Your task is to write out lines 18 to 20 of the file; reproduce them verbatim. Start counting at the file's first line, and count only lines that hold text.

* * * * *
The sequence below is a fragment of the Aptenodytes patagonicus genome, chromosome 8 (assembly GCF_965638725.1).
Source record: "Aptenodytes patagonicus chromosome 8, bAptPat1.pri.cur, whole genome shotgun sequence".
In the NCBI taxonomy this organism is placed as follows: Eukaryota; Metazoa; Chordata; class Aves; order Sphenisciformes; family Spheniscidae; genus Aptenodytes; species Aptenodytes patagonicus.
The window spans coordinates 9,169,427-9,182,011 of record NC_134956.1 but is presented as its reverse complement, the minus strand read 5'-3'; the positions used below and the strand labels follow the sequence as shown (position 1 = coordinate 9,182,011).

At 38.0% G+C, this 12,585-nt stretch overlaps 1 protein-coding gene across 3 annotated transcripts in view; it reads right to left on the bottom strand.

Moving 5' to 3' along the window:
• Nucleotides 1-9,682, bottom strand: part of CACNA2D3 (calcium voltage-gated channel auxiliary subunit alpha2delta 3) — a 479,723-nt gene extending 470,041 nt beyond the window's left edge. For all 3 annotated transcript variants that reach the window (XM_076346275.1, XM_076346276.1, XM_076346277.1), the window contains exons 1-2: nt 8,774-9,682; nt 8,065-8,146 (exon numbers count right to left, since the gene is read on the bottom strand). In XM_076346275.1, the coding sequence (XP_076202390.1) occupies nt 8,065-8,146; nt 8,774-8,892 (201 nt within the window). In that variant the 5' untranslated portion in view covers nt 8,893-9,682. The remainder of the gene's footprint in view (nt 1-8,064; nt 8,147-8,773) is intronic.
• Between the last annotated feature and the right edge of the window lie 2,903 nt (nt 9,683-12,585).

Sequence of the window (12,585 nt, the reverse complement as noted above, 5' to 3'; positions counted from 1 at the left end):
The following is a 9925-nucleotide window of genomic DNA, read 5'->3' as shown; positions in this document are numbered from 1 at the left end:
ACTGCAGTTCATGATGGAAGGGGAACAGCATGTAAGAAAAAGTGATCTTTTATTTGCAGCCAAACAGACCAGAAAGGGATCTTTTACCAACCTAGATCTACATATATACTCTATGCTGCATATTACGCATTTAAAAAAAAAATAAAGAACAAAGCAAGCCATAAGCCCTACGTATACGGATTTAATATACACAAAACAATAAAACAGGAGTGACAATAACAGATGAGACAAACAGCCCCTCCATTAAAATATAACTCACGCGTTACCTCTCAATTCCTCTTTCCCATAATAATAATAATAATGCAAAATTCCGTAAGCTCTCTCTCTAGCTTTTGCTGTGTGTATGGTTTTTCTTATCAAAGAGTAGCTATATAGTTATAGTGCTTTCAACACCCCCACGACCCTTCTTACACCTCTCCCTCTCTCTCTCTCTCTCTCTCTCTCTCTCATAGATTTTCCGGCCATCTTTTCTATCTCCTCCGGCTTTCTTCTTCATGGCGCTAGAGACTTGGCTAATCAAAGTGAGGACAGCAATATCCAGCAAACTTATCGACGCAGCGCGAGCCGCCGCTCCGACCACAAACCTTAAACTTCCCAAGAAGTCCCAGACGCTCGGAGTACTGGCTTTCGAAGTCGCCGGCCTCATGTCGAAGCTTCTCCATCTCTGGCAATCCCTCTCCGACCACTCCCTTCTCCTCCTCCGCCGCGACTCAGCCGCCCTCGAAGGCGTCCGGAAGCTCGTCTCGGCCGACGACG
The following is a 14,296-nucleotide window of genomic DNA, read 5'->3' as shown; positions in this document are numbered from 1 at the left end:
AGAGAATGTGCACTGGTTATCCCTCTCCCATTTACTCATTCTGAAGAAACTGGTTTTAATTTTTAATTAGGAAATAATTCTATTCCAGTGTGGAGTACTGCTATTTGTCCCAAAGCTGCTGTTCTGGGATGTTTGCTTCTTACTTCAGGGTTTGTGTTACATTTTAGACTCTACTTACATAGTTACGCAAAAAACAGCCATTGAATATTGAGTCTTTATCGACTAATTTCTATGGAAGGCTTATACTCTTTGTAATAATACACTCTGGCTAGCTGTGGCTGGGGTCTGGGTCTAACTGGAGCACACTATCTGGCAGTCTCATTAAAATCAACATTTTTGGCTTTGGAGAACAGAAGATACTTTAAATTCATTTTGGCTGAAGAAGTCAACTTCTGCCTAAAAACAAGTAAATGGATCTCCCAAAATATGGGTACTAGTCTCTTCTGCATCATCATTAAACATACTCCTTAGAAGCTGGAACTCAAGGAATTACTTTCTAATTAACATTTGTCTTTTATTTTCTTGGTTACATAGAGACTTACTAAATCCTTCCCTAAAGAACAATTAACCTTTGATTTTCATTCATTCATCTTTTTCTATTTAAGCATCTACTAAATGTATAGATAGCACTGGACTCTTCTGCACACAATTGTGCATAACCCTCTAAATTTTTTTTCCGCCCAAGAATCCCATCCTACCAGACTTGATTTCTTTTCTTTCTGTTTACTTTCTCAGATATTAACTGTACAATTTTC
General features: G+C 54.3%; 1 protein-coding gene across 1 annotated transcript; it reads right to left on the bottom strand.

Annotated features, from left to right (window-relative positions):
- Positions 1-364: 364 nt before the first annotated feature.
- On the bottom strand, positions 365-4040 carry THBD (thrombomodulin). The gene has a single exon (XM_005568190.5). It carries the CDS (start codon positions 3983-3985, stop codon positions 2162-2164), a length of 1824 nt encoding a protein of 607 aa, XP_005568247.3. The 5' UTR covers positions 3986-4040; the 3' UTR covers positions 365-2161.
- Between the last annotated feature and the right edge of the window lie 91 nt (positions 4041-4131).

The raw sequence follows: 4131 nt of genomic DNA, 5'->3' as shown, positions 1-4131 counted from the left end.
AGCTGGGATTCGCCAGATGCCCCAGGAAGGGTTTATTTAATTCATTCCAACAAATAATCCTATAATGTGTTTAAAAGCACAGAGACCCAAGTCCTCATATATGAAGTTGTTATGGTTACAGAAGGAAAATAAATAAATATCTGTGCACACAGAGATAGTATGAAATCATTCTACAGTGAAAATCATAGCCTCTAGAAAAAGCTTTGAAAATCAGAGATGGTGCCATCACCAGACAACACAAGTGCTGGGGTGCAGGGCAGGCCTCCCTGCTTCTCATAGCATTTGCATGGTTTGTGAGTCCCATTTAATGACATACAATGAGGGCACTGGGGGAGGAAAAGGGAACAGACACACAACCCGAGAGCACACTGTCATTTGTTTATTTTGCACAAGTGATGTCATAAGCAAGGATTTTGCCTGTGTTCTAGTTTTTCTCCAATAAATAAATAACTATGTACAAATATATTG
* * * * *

- Between the last annotated feature and the right edge of the window lie 91 nt (positions 4041-4131).

The raw sequence follows: 4131 nt of genomic DNA, 5'->3' as shown, positions 1-4131 counted from the left end.
AGCTGGGATTCGCCAGATGCCCCAGGAAGGGTTTATTTAATTCATTCCAACAAATAATCCTATAATGTGTTTAAAAGCACAGAGACCCAAGTCCTCATATATGAAGTTGTTATGGTTACAGAAGGAAAATAAATAAATATCTGTGCACACAGAGATAGTATGAAATCATTCTACAGTGAAAATCATAGCCTCTAGAAAAAGCTTTGAAAATCAGAGATGGTGCCATCACCAGACAACACAAGTGCTGGGGTGCAGGGCAGGCCTCCCTGCTTCTCATAGCATTTGCATGGTTTGTGAGTCCCATTTAATGACATACAATGAGGGCACTGGGGGAGGAAAAGGGAACAGACACACAACCCGAGAGCACACTGTCATTTGTTTATTTTGCACAAGTGATGTCATAAGCAAGGATTTTGCCTGTGTTCTAGTTTTTCTCCAATAAATAAATAACTATGTACAAATATATTG